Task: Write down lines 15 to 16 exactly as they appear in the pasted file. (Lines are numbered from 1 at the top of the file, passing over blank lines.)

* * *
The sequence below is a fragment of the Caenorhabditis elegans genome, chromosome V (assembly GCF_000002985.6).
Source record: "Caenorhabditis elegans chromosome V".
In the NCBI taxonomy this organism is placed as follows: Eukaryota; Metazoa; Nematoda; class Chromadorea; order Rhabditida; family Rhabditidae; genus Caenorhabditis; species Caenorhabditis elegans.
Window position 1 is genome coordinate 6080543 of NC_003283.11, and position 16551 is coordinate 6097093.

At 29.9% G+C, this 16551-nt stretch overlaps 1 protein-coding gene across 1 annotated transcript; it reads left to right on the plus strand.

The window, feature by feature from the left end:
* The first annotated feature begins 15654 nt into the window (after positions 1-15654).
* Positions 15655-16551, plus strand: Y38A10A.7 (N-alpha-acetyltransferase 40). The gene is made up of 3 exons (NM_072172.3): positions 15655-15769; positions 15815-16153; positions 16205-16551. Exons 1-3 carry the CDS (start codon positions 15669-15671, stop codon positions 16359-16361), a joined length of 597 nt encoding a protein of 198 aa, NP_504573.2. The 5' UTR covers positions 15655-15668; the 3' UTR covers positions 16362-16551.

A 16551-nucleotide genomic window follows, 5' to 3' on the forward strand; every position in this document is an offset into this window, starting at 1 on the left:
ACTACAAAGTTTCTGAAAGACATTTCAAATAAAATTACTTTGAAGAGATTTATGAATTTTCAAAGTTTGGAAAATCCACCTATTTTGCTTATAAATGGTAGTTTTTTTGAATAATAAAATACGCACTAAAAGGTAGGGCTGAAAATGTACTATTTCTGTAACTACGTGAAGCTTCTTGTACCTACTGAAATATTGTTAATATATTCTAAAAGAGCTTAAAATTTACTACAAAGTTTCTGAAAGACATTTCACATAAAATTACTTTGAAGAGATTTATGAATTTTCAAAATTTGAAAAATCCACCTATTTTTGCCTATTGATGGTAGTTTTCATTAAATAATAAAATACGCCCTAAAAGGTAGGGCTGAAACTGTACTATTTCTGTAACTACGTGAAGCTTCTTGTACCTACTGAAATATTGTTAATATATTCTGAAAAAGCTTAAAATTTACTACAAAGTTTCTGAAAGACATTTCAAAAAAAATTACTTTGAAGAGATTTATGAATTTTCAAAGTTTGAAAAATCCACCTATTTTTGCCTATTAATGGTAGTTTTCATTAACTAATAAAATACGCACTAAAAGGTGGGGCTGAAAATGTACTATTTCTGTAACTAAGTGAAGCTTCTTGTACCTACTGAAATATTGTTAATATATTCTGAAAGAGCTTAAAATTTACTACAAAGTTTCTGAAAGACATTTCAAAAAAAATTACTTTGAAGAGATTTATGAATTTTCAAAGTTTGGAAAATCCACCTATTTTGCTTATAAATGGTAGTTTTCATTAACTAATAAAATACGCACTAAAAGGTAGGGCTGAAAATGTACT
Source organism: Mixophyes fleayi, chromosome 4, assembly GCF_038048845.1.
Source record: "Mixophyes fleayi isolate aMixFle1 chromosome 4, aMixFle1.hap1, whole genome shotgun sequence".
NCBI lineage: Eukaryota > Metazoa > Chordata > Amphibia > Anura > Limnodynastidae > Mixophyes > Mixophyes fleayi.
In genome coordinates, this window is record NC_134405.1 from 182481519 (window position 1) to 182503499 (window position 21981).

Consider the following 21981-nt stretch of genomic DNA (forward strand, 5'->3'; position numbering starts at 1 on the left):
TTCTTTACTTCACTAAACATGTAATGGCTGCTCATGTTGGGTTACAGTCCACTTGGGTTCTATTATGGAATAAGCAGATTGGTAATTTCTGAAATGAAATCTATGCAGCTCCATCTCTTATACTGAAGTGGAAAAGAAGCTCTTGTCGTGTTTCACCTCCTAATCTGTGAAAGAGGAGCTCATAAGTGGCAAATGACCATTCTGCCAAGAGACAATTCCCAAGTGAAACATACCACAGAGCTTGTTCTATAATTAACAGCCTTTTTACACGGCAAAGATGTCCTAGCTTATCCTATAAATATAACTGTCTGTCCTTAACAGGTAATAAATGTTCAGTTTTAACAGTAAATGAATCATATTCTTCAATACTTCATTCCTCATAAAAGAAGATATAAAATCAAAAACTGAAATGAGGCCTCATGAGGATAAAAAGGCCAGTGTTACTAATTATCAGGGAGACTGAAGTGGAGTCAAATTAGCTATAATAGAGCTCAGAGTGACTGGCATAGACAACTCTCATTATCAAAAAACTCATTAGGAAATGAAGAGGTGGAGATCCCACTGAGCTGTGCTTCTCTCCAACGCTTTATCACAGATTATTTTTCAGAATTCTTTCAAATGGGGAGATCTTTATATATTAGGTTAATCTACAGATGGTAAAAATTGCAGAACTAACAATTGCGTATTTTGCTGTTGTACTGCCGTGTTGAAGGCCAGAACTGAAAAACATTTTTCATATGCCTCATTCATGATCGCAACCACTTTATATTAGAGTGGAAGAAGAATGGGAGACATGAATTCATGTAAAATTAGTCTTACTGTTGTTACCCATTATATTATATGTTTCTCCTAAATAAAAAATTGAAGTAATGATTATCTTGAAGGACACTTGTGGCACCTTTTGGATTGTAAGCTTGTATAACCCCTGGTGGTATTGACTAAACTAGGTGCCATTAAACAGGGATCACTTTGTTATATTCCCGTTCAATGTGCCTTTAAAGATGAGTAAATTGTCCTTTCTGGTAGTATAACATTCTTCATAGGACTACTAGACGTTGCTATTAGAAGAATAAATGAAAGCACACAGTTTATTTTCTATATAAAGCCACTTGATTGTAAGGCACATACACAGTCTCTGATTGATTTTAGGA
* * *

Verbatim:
Consider the following 21981-nt stretch of genomic DNA (forward strand, 5'->3'; position numbering starts at 1 on the left):
TTCTTTACTTCACTAAACATGTAATGGCTGCTCATGTTGGGTTACAGTCCACTTGGGTTCTATTATGGAATAAGCAGATTGGTAATTTCTGAAATGAAATCTATGCAGCTCCATCTCTTATACTGAAGTGGAAAAGAAGCTCTTGTCGTGTTTCACCTCCTAATCTGTGAAAGAGGAGCTCATAAGTGGCAAATGACCATTCTGCCAAGAGACAATTCCCAAGTGAAACATACCACAGAGCTTGTTCTATAATTAACAGCCTTTTTACACGGCAAAGATGTCCTAGCTTATCCTATAAATATAACTGTCTGTCCTTAACAGGTAATAAATGTTCAGTTTTAACAGTAAATGAATCATATTCTTCAATACTTCATTCCTCATAAAAGAAGATATAAAATCAAAAACTGAAATGAGGCCTCATGAGGATAAAAAGGCCAGTGTTACTAATTATCAGGGAGACTGAAGTGGAGTCAAATTAGCTATAATAGAGCTCAGAGTGACTGGCATAGACAACTCTCATTATCAAAAAACTCATTAGGAAATGAAGAGGTGGAGATCCCACTGAGCTGTGCTTCTCTCCAACGCTTTATCACAGATTATTTTTCAGAATTCTTTCAAATGGGGAGATCTTTATATATTAGGTTAATCTACAGATGGTAAAAATTGCAGAACTAACAATTGCGTATTTTGCTGTTGTACTGCCGTGTTGAAGGCCAGAACTGAAAAACATTTTTCATATGCCTCATTCATGATCGCAACCACTTTATATTAGAGTGGAAGAAGAATGGGAGACATGAATTCATGTAAAATTAGTCTTACTGTTGTTACCCATTATATTATATGTTTCTCCTAAATAAAAAATTGAAGTAATGATTATCTTGAAGGACACTTGTGGCACCTTTTGGATTGTAAGCTTGTATAACCCCTGGTGGTATTGACTAAACTAGGTGCCATTAAACAGGGATCACTTTGTTATATTCCCGTTCAATGTGCCTTTAAAGATGAGTAAATTGTCCTTTCTGGTAGTATAACATTCTTCATAGGACTACTAGACGTTGCTATTAGAAGAATAAATGAAAGCACACAGTTTATTTTCTATATAAAGCCACTTGATTGTAAGGCACATACACAGTCTCTGATTGATTTTAGGA